'Boomerang' Star Tetona Jackson On The Importance Of On-Screen Black Experiences

March 1st 2019

Boomerang is an undisputed classic film. For ‘90s babies, the 1992 rom-com neatly sits in the pantheon of aspirational features that depicted the luxury apartments, high-powered jobs and grown-ass relationships we wanted when we grew up. Twenty-five years later, cut to Tetona Jackson, one of Shadow And Act's 32 RISING Award honorees and the lead of the film’s eponymous TV series.

In the show’s small-screen return, produced by Lena Waithe and Halle Berry, Jackson plays Simone Graham, a new age marketing executive and the daughter of womanizer-gone-good Marcus Graham (Eddie Murphy) and art director Angela (Berry). Under the financial safety net of her parents, the quick-witted, confident young creative guides the narrative of challenges and dynamics twentysomethings face, from sexual identity to situationships to dream-chasing. Alongside Bryson (son of Jacqueline Broyer played by Tequan Richardson) and longtime friends Crystal (Brittany Inge), Tia (Lala Milan), David (RJ Walker) and Ari (Leland Martin), Simone shines.

In real life, Jackson understands the scenario of being the offspring of a majorly successful parent. Her father, jazz musician Fred Jackson, Jr., exposed her to music legends Aretha Franklin, Earth, Wind & Fire and The Temptations very early on. “I would go on his gigs with him when I was younger,” she says. “Being able to watch them perform, that’s how I got into all of this.”

But before making a splash into acting, she dabbled in musical theater and was a figure skater touring with Disney On Ice. “I loved skating, I loved touring, but after a few years, it wasn’t what I really wanted to be doing. I always knew that I wanted to end up as an actress, but my path to getting here was a little all over the place,” she says. “Around 2012, I decided that this is what I want to do and I started to take acting classes and take it really seriously.”

Though the recent resurgence of reboots and remakes are hit-or-miss, it’s clear that BET’s got something with this one--and with Jackson. Shadow and Act caught up with the blossoming Black actress to talk her start in acting, the importance of her role in Boomerang as a dark-skinned girl and what’s it's like working under the tutelage of powerhouses like Waithe and Berry.

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A post shared by Tetona Saba Jackson (@itstetonajackson) on Feb 20, 2019 at 7:09pm PST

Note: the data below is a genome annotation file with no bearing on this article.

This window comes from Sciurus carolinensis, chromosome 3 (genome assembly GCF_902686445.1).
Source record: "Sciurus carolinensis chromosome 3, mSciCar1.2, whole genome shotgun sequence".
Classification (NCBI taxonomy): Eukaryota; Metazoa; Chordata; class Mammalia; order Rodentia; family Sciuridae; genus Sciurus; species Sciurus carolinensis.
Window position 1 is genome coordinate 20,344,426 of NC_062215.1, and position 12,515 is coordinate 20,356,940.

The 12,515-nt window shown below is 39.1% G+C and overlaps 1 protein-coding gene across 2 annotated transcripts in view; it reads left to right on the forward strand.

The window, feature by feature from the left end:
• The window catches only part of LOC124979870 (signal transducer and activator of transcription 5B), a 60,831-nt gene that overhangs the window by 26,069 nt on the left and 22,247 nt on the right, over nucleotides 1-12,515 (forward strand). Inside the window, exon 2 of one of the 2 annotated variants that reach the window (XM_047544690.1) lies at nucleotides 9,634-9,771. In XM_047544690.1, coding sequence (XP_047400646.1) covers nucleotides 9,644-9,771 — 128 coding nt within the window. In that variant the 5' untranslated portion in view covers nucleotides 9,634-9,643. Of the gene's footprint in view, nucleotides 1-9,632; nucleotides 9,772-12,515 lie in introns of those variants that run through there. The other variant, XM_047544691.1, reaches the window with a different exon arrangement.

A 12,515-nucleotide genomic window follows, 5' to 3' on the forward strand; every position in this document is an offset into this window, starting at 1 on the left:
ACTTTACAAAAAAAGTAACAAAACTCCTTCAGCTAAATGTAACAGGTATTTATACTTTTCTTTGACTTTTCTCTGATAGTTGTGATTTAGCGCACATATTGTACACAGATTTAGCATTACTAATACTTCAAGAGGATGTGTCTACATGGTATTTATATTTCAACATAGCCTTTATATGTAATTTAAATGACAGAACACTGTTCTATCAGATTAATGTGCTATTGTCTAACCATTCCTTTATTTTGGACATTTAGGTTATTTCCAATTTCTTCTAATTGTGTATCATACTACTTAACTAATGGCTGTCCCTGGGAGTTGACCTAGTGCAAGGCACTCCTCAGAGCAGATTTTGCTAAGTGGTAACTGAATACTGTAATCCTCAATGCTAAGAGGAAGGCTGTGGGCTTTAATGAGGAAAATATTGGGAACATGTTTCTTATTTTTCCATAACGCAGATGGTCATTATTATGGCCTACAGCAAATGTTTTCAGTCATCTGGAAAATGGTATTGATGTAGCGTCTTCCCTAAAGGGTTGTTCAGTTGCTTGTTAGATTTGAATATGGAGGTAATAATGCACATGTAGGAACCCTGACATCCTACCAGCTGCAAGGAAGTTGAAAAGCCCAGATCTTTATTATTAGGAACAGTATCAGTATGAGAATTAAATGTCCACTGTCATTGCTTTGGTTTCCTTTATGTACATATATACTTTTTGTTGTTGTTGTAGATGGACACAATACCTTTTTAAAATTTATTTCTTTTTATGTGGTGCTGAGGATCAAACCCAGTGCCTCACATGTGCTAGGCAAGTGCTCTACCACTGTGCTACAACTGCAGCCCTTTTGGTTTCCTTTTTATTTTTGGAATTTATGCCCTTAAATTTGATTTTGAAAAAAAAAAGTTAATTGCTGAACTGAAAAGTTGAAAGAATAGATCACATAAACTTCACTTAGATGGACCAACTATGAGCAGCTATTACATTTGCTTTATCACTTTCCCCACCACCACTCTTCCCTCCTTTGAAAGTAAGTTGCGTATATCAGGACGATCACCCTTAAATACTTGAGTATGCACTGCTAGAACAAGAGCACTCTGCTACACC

Shadow and Act: Ok, so you’re music royalty, sis!

Tetona Jackson: [Laughs] Not music royalty but I did grow up watching and being around [famous] people. When you’re younger, you don’t realize who you’re around, and how big [they are]. But now, as an adult, I appreciate it so much more and I’m so thankful that I was able to grow up in that world.

SA: Let’s talk about your role in Hulu’s All Night. What that your first acting look?

TJ: It wasn’t. I did a few indie films prior, but All Night was the biggest thing I’d done and started to put me on.

SA: In the show, you play series regular Cassie, an out lesbian. Did you feel pressure to represent the LGBTQ+ community?

TJ: I was very excited and honored to play that role. At the same time, though, I wanted to make sure that I played that character correctly and represented the LGBTQ+ community properly. I loved Cassie so much because she is young and out and confident about her sexuality, and that’s a great message to send to the youth of the LGBTQ+ community who are not so comfortable being out and living in their own skin.

SA: What is the difference between Cassie and Simone?

TJ: What’s cool is that there are a lot of similarities. Simone is obviously older than Cassie, but they’re both very confident, independent young women and at the same time have their own internal battles within themselves.

SA: Speaking of Simone, I must admit that I was skeptical of this series at first. I am like, a Jacqueline stan, ok?! And I was concerned that the series wouldn’t do it justice. But here I am, pressed for it to air every week! Were you worried about the big shoes you’d have to fill, much like Simone?

TJ: Yes and no. There’s definitely a level of wanting to do this role justice because the show is connected to such an iconic movie, and it did so many things for the Black community. However, with that said, the beauty of this show is that it’s not a remake. Even though it’s connected to the film, it’s also its own show with its own characters following a completely different storyline. So yes, I felt like being the daughter of Angela and Marcus Graham, I did have to bring my A-game, but also I love that I got to bring this whole new character to life.

Brittany Inge as Crystal, Tetona Jackson as Simone and Lala Milan as Tia | Courtesy of BET Brittany Inge as Crystal, Tetona Jackson as Simone and Lala Milan as Tia | Courtesy of BET